Eastern Edge Gallery’s assistant director Daniel Rumbolt transcribes text sent via instant messaging from artists Ursula Johnson and Jordan Bennett on the wall. Courtesy of Eastern Edge Gallery

When Jordan Bennett was an artist in residence at Winnipeg’s Plug In Institute of Contemporary Art, Ursula Johnson would send him daily Mi’kmaq words via instant messaging. The artists’ Mi’kmaq Word of the Day 2.0, showing at Eastern Edge Gallery in St. John’s from February 5-April 25 2017, is a reimagining of that earlier collaborative work. This time out, the work consists of daily phrases or parts of sentences the artists send via instant message to Eastern Edge, at which point gallery staff transcribe the words on the wall. At the end of the exhibition, these lines of text will form a message to the gallery-going public in Mi’kmaq.

A couple of speakers opposite the text emit the sound of a voice which repeats that particular day’s phrase in English so that the gallery visitor is left to puzzle together how the wall text is being formed and what it may eventually say. The invitation on the artists’ behalf to visit the gallery every day is integral to appreciating the meaning of the work: a gallery visitor will see how the text expands and grows, the sound component changes, the message written on the walls becoming clearer as time moves on. This goes directly to the heart of not just how (obviously) the work is completed in abstentia by the artists, but, likewise, to the gradual and incremental nature of political and social change. Not to mention the nature of artistic practice itself: piecemeal, slowly and without a necessarily known outcome or endpoint, if any.

There’s an otherworldly or ghostly quality to the installation—the spare gallery space suggesting something more akin to absence—an absence that diminishes as the text slowly spreads day by day across the walls of the gallery. That the work in question is installed in Ktaqmkuk (Newfoundland), the site of what some consider the only successful campaign of genocide in the history of humankind, speaks directly to the notion of contemporary and historical trauma made manifest in the gallery space. Nearly the entire indigenous Beothuk population had perished by the early 1800s,following the influx of European settlers [Newfoundland doesn’t endorse use of the word “genocide.”] Johnson and Bennett’s work, even if considered only as a rhetorical gesture, embodies the tension between the attempted erasure and annihilation of a culture through language and technology, with the continued resistance to that erasure.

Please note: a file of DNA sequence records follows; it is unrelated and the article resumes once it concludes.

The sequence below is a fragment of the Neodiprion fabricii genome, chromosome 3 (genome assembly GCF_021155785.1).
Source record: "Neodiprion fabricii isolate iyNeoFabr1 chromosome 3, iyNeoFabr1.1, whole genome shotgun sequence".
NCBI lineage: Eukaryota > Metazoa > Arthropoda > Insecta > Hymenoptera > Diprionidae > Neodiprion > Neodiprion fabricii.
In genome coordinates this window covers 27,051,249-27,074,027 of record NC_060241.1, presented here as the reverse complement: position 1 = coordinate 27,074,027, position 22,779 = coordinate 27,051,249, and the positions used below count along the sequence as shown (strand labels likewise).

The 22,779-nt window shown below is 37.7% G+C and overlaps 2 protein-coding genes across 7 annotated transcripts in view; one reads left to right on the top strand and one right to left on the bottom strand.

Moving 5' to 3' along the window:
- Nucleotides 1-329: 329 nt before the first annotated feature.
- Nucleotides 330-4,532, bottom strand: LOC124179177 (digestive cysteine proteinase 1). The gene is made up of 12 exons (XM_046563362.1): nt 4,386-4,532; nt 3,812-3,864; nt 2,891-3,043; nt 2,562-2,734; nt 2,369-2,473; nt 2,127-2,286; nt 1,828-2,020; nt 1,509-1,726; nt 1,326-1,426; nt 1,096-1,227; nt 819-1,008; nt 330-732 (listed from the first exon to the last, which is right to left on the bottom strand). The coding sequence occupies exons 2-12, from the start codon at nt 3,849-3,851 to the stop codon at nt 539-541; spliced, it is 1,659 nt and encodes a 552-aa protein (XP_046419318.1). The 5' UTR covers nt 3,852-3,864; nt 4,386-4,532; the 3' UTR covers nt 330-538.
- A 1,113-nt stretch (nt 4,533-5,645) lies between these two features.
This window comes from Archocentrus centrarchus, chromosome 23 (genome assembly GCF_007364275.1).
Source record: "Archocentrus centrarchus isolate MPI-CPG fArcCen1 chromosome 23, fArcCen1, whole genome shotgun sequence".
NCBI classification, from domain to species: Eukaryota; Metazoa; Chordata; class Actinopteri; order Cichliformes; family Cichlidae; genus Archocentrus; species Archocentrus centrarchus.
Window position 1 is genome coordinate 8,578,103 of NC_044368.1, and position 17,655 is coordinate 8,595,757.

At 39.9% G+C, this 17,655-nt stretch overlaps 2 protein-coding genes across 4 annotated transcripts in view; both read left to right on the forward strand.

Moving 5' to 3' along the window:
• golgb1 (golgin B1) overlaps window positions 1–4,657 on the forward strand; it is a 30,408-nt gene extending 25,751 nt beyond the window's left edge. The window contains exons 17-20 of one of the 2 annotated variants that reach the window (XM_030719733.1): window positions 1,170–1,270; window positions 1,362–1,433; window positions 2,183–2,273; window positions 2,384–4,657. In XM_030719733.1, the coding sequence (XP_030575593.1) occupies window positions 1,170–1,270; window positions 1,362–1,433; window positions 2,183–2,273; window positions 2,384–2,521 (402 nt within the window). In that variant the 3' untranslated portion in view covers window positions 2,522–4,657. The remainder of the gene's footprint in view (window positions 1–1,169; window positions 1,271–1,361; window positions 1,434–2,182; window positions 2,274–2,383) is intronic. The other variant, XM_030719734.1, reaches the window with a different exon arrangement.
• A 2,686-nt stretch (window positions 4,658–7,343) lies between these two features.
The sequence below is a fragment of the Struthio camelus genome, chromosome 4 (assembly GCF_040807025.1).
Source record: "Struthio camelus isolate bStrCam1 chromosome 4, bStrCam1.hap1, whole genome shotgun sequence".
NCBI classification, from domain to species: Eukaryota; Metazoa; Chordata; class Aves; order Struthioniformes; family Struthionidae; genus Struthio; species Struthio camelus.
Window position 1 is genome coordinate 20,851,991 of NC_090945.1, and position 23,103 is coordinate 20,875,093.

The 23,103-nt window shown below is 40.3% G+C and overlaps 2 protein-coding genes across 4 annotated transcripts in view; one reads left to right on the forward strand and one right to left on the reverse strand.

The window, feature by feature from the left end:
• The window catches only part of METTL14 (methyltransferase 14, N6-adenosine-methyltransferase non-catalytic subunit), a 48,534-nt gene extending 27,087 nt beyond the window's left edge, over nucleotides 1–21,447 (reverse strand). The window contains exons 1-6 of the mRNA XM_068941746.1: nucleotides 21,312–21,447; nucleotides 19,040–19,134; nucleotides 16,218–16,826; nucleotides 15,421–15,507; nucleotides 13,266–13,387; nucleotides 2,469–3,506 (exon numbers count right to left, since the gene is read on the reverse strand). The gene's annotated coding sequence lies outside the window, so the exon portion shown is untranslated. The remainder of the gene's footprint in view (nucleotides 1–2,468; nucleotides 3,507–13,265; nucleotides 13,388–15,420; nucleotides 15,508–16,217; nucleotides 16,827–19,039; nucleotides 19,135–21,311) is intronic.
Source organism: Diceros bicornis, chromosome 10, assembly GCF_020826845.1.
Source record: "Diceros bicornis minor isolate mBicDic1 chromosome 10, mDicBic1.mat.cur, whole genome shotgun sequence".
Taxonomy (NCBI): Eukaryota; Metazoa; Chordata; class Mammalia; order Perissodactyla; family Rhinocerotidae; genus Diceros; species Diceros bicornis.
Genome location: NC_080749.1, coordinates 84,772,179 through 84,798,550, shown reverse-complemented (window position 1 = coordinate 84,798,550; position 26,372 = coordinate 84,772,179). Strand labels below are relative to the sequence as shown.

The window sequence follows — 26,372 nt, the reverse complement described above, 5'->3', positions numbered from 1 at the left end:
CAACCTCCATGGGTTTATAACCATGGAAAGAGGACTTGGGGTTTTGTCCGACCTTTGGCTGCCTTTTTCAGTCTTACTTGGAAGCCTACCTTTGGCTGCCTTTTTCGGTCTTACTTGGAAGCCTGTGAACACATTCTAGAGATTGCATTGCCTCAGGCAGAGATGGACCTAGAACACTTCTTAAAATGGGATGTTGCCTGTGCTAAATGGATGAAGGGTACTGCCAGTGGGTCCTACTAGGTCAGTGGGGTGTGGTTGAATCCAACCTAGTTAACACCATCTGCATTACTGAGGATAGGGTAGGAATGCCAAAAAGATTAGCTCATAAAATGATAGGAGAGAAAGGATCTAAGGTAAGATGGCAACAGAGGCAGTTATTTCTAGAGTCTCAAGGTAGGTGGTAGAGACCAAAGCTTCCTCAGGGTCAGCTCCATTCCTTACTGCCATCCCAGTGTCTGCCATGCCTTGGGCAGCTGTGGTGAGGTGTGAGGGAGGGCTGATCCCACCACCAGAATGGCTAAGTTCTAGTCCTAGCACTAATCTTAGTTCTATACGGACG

Their work is a fitting metaphor for the original and ongoing white- washing of Indigenous language and culture in our society at large and artistic culture in particular in Canada—the slowly creeping text indicating a gradual re-emergence of this marginalized culture in a way that recalls the land’s ability to recover from environmental trauma. Or, for that matter, how the politically dispossessed inscribe the language of their resistance upon the walls of dominant cultural orthodoxy. Smarter people than me have written at length about this topic, so I’ll just say the installation compellingly addresses the almost imperceptible ways (at least to this privileged reviewer) in which a particular voice is silenced.

The work neatly intersects where ancient spoken language and the ephemeral nature of contemporary communications come together. It occupies a space that synthesizes the history of an oral tradition slowly handed down generation after generation with the culture of text and instant messaging—a form of communication and a distinct language itself that is never more than a “delete history” click away from being lost forever—unless you’ve backed things up. The installation succinctly describes the paradox: a long enduring Indigenous language, steeped in a culture of survival through bloodshed and genocide, is threatened by, and yet thrives through, the sound and fury of modern technology.